Author: Mimi Cross
Published by: Skyscape
Publication date: January 1st 2016
Genres: Contemporary, Young Adult
Music means more than anything to high school student Cate Reese; it’s also what unites her with Cal Woods. Devoted classical guitar players, Cate and Cal are childhood friends newly smitten by love—until a devastating car accident rips Cal out of Cate’s life forever. Blaming herself for the horrific tragedy and struggling to surface from her despair, Cate spirals downhill in a desperate attempt to ease her pain.
Fellow student David Bennet might look like the school’s golden boy, but underneath the surface the popular athlete battles demons of his own. Racked with survivor’s guilt after his brother’s suicide, things get worse when tragedy darkens his world again—but connecting with Cate, his sister’s longtime babysitter, starts bringing the light back in.
As Cate and David grow closer, the two shattered teenagers learn to examine the pieces of their lives…and, together, find a way to be whole again.
Lifting the canoe off my shoulders, I use a rolling motion to bring it down the side of my body and onto the tops of my thighs. From there, I ease the boat into the muddy shallows at the edge of the opaque green lake.
Almost immediately, a thin trickle of water seeps into the bottom. This is not good.
There are still two days left till the end of the trip. Two days until we reach base camp, a laughable description for the cluster of flimsy wooden lean-tos poised precariously on the granite ledge of a pine- shadowed island in the middle of nowhere. Still, the island’s where the floatplane picks us up. Then we van it to the airport. But with one less canoe . . .
Rubbing a hand over the back of my neck, I watch as water pools in the boat’s silvery bottom. Someone’s been careless on the other end of the portage, probably putting the aluminum canoe down on a rock. At least one of the rivets along the seam has popped.
Besides lining up the canoe alongside five others and tying the excuse of a bowline to a low limb on a nearby pine, there’s nothing I can do right now. I pull off my flannel. The T-shirt underneath is soaked with sweat. It stinks. Week four, and we’ve been pushing across the chain of lakes for five days straight. But tomorrow’s a rest day. Washing some clothes might be a good idea. If I don’t fall for the siren song of my sleeping bag, which may or may not have a girl in it.
Six guys. Six girls. Two guides who treat the term lightly. Add a complete lack of civilization, and even with the daunting distance we’ve trekked, there’s been plenty of time to—
The water winks. I do a double take. Under the ubiquitous spot- light of the late July sun, another canoe spins slowly at the center of the lake. An escapee. The silver shimmer of the empty belly of the boat flashes again now, a slightly curved grin, taunting me.
It’s as if the vessel knows I can’t resist playing hero. Never have been able to.
Really, the lake isn’t so wide. Anyone in the group could swim to the other side in twenty minutes, which means I can do it in less. It feeds the falls, but that doesn’t matter. If we lose the boat, we’re screwed. I peel off the T-shirt, yank off my hiking boots, slosh into the water.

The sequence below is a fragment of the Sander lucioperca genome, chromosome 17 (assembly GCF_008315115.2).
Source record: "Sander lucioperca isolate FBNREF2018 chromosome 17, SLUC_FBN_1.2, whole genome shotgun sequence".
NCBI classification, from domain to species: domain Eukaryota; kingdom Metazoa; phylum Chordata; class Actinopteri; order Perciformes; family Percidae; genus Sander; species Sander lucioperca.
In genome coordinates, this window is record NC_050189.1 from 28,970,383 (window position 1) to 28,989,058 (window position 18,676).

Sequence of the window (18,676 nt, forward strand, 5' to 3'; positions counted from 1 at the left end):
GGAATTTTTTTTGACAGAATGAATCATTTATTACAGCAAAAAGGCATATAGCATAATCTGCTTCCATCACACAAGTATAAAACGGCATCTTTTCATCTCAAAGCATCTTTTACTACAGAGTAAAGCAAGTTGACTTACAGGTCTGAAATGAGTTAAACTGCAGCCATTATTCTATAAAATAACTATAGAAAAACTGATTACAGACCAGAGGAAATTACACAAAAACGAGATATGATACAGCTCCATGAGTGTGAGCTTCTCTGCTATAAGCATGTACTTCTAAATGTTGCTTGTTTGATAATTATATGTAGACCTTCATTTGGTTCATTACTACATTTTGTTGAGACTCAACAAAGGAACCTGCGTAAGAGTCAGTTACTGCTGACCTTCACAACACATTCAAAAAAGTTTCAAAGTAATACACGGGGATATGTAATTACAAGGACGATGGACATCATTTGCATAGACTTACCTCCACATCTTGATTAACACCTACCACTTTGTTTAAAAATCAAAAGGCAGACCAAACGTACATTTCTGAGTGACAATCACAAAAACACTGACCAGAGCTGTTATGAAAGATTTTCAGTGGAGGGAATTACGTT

A second later, my feet lift off the bottom. Deeper than I’d thought. No worries. A few strokes and the canoe’s an arm’s length away. I grab the raveled bit of rope dangling off the bow and turn back, surprised to feel the current tugging around my legs.
A movement just beyond the shoreline at the barely visible trail- head catches my eye. Dan, Dan, the Portage Man—one of our fearless leaders—is emerging from the woods. He stops when he sees me. Goes still. Then he folds his arms, an unreadable expression on his face.
My foot strikes a rock. It’s big enough to balance on, which I do, grinning at Dan, though I’m pretty sure he won’t even crack a smile. He doesn’t like me. Whatever. This trip’s not going to change me or how I act. I just need to get through it. More proof for Dad that I can be like Jack.
Jack. My brother. He came here, too. Hiked these same trails. Maybe swam in this lake.
An image forms before I can stop it: Jack, in the water. Not here on the surface with me, but beneath.
Some bug—a greenfly or mosquito—dives toward my eyes. I swat at it. The picture disintegrates.
Lifting the bowline to show I’ve got the canoe, I begin pulling the boat toward shore.
It pulls back.
My feet slip on the muck-covered rock. I yank the thin line— The rope snaps.
The canoe turns in slow motion, heading for the falls. For the first
time, I hear the rush of them. Still, I dive after the boat, catching Dan’s words just before I go under, his voice echoing over the water, louder for a moment than the roar of the falls, than the cocky voice of my ego.
“David! Don’t be an asshole!”
The water grabs me—
Pulls me under.
Then somehow the sky sucks me up— Drops me—
The roar of the water fills my ears as I manage to lift my head out
of the churning white froth and snatch a breath that’s nothing but Water—
Takes me down.
ThThThud. My shoulder. On a rock or—the bottom. I can’t breathe. Reaching out I grasp—
My face slams stone. A thunderstorm rages inside my head. Water rages around my body.
Lightning shoots through me as
Sharp scrapes my stomach, gouges the skin along the side of my pelvis—
A knife? Pain—
About the Author:
Mimi Cross was born in Toronto, Canada. She received a master’s degree from New York University and a bachelor’s degree in music from Ithaca College. She has been a performer, a music educator, and a yoga instructor. During the course of her musical career, she’s shared the bill with artists such as Bruce Springsteen, Jon Bon Jovi, and Sting. She resides in New Jersey.